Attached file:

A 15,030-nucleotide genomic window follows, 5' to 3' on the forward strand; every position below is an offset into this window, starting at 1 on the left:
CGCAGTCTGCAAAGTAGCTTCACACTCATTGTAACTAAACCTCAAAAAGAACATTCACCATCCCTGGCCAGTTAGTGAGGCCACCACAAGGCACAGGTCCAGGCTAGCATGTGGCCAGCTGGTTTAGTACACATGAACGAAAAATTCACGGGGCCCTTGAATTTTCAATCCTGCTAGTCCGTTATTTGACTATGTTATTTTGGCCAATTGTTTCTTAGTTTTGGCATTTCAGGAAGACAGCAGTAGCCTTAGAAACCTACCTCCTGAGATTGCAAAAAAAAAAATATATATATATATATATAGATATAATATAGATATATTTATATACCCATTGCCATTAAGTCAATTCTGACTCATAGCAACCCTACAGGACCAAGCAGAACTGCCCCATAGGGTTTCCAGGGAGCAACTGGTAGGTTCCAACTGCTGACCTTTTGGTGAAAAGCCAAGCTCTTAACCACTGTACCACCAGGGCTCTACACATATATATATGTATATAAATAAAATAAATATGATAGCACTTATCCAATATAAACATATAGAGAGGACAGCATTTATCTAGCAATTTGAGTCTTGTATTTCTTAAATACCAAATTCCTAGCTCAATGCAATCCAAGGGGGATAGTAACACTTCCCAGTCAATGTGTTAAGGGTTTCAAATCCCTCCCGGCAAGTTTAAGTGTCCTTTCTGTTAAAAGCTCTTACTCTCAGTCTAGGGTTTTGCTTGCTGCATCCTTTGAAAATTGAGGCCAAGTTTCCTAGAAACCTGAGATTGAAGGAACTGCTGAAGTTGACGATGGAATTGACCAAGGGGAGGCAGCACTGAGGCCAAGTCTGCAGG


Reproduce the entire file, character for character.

A 15,030-nucleotide genomic window follows, 5' to 3' on the forward strand; every position below is an offset into this window, starting at 1 on the left:
CGCAGTCTGCAAAGTAGCTTCACACTCATTGTAACTAAACCTCAAAAAGAACATTCACCATCCCTGGCCAGTTAGTGAGGCCACCACAAGGCACAGGTCCAGGCTAGCATGTGGCCAGCTGGTTTAGTACACATGAACGAAAAATTCACGGGGCCCTTGAATTTTCAATCCTGCTAGTCCGTTATTTGACTATGTTATTTTGGCCAATTGTTTCTTAGTTTTGGCATTTCAGGAAGACAGCAGTAGCCTTAGAAACCTACCTCCTGAGATTGCAAAAAAAAAAATATATATATATATATATAGATATAATATAGATATATTTATATACCCATTGCCATTAAGTCAATTCTGACTCATAGCAACCCTACAGGACCAAGCAGAACTGCCCCATAGGGTTTCCAGGGAGCAACTGGTAGGTTCCAACTGCTGACCTTTTGGTGAAAAGCCAAGCTCTTAACCACTGTACCACCAGGGCTCTACACATATATATATGTATATAAATAAAATAAATATGATAGCACTTATCCAATATAAACATATAGAGAGGACAGCATTTATCTAGCAATTTGAGTCTTGTATTTCTTAAATACCAAATTCCTAGCTCAATGCAATCCAAGGGGGATAGTAACACTTCCCAGTCAATGTGTTAAGGGTTTCAAATCCCTCCCGGCAAGTTTAAGTGTCCTTTCTGTTAAAAGCTCTTACTCTCAGTCTAGGGTTTTGCTTGCTGCATCCTTTGAAAATTGAGGCCAAGTTTCCTAGAAACCTGAGATTGAAGGAACTGCTGAAGTTGACGATGGAATTGACCAAGGGGAGGCAGCACTGAGGCCAAGTCTGCAGG